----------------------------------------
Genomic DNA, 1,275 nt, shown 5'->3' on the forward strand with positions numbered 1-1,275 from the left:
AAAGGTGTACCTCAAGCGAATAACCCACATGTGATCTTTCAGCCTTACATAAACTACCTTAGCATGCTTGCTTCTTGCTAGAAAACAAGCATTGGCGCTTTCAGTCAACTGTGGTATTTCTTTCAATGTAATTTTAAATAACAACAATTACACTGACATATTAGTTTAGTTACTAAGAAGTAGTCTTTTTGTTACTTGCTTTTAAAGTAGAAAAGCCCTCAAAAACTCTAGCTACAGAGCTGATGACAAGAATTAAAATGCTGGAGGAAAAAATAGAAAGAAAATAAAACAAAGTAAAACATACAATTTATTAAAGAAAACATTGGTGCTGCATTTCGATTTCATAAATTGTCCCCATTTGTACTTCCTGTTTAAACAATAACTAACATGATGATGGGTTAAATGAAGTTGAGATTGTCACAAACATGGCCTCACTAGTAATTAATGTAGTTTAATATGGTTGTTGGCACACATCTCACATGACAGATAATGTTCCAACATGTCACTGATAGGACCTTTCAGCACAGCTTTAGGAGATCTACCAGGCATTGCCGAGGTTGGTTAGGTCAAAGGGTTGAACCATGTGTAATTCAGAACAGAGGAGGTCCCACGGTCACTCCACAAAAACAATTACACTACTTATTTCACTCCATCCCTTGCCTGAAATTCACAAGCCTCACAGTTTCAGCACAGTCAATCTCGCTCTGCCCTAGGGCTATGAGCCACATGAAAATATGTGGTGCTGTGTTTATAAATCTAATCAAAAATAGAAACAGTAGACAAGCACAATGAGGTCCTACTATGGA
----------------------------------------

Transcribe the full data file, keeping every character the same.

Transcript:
Genomic DNA, 1,275 nt, shown 5'->3' on the forward strand with positions numbered 1-1,275 from the left:
AAAGGTGTACCTCAAGCGAATAACCCACATGTGATCTTTCAGCCTTACATAAACTACCTTAGCATGCTTGCTTCTTGCTAGAAAACAAGCATTGGCGCTTTCAGTCAACTGTGGTATTTCTTTCAATGTAATTTTAAATAACAACAATTACACTGACATATTAGTTTAGTTACTAAGAAGTAGTCTTTTTGTTACTTGCTTTTAAAGTAGAAAAGCCCTCAAAAACTCTAGCTACAGAGCTGATGACAAGAATTAAAATGCTGGAGGAAAAAATAGAAAGAAAATAAAACAAAGTAAAACATACAATTTATTAAAGAAAACATTGGTGCTGCATTTCGATTTCATAAATTGTCCCCATTTGTACTTCCTGTTTAAACAATAACTAACATGATGATGGGTTAAATGAAGTTGAGATTGTCACAAACATGGCCTCACTAGTAATTAATGTAGTTTAATATGGTTGTTGGCACACATCTCACATGACAGATAATGTTCCAACATGTCACTGATAGGACCTTTCAGCACAGCTTTAGGAGATCTACCAGGCATTGCCGAGGTTGGTTAGGTCAAAGGGTTGAACCATGTGTAATTCAGAACAGAGGAGGTCCCACGGTCACTCCACAAAAACAATTACACTACTTATTTCACTCCATCCCTTGCCTGAAATTCACAAGCCTCACAGTTTCAGCACAGTCAATCTCGCTCTGCCCTAGGGCTATGAGCCACATGAAAATATGTGGTGCTGTGTTTATAAATCTAATCAAAAATAGAAACAGTAGACAAGCACAATGAGGTCCTACTATGGA